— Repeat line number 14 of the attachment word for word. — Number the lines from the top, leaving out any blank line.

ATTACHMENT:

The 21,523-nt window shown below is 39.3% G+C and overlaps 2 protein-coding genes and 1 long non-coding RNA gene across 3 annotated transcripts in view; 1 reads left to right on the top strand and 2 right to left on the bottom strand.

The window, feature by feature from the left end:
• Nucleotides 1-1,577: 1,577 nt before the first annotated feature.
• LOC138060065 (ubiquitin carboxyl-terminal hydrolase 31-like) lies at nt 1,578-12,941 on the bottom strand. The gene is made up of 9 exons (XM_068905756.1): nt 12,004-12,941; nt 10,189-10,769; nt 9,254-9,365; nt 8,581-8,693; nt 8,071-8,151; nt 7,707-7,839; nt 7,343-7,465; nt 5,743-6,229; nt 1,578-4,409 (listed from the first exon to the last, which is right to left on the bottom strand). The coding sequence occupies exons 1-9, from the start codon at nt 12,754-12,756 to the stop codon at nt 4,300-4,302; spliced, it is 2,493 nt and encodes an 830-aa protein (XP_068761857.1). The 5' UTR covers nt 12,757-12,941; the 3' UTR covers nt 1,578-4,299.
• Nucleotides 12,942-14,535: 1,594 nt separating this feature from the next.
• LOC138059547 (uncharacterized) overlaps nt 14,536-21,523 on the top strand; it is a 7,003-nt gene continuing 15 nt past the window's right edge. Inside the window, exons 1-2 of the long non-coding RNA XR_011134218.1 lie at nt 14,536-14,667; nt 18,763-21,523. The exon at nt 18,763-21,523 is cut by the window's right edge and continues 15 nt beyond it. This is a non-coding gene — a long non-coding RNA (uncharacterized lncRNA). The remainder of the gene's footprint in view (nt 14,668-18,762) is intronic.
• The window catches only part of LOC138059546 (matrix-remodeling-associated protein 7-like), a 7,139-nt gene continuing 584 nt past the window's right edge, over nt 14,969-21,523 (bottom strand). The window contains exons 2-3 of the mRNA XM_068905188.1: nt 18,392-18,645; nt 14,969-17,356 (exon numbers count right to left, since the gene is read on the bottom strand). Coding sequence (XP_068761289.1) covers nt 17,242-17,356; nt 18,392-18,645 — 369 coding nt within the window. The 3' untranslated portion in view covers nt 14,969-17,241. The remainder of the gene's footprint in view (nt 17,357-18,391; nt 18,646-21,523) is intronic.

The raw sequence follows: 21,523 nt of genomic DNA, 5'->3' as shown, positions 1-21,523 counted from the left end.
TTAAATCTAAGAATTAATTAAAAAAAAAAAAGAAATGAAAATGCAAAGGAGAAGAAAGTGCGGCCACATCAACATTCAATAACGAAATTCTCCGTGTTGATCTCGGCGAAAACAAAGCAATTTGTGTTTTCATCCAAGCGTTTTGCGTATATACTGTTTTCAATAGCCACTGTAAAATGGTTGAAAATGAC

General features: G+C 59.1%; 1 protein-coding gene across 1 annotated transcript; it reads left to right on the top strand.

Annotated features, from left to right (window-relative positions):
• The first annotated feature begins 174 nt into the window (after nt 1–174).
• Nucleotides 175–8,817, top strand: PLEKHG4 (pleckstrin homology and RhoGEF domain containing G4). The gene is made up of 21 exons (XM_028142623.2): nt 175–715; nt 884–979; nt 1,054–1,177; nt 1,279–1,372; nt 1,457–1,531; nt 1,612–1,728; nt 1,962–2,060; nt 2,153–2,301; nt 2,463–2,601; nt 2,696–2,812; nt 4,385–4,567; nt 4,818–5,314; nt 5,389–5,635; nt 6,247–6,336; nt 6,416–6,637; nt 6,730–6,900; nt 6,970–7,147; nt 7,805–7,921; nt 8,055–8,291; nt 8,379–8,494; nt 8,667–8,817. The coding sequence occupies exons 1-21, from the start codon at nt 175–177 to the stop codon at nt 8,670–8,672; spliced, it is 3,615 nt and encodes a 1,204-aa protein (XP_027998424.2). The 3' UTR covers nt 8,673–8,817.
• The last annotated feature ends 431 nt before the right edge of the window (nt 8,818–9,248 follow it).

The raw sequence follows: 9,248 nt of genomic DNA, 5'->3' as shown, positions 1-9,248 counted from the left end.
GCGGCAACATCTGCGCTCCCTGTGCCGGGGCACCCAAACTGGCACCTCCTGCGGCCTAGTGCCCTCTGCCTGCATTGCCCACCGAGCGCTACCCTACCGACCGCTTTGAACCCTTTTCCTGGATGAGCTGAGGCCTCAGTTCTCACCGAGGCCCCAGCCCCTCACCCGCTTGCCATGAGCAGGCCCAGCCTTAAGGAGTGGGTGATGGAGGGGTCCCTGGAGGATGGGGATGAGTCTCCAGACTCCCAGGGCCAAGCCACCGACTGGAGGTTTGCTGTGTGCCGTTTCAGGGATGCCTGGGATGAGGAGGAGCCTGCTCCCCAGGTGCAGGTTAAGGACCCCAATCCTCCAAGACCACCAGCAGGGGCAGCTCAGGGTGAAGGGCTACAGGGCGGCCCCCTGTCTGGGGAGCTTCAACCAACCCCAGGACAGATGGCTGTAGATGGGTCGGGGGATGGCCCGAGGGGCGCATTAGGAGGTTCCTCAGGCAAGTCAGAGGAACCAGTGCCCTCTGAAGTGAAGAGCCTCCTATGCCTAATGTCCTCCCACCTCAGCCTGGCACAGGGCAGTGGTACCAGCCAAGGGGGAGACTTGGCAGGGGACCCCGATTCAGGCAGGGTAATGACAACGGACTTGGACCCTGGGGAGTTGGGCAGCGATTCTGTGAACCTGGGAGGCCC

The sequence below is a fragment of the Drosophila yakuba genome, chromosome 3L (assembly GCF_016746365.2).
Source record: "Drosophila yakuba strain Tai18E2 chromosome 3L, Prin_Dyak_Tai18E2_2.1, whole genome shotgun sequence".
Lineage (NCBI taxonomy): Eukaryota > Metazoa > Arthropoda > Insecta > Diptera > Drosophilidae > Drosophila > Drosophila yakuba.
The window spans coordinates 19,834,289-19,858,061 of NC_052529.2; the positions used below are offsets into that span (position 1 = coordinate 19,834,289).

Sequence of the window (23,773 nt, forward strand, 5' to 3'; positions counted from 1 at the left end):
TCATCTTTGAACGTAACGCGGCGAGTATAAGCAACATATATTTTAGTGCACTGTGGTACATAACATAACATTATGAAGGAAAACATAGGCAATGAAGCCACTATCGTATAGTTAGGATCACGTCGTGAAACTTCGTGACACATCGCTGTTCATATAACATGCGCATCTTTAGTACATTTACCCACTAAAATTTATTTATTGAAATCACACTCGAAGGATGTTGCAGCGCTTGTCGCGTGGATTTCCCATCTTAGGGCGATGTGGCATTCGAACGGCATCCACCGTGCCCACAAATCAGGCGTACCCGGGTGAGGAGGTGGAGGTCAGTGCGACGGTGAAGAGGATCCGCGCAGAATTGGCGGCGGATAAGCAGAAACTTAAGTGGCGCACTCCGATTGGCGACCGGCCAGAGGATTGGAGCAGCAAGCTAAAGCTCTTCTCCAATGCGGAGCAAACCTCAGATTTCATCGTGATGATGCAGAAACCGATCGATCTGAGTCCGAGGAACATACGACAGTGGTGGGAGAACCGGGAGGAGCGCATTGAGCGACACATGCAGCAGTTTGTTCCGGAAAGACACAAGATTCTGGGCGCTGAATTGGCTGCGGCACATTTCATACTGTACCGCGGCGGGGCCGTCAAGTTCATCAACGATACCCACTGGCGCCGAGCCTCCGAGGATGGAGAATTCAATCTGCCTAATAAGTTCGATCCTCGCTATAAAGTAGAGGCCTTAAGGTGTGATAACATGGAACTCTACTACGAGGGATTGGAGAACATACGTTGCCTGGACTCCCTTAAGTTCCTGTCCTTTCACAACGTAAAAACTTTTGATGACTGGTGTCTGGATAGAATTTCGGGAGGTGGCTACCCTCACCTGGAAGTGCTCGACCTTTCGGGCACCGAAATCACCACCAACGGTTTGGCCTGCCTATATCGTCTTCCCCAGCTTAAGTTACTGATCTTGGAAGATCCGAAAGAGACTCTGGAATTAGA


• The last annotated feature ends 431 nt before the right edge of the window (nt 8,818–9,248 follow it).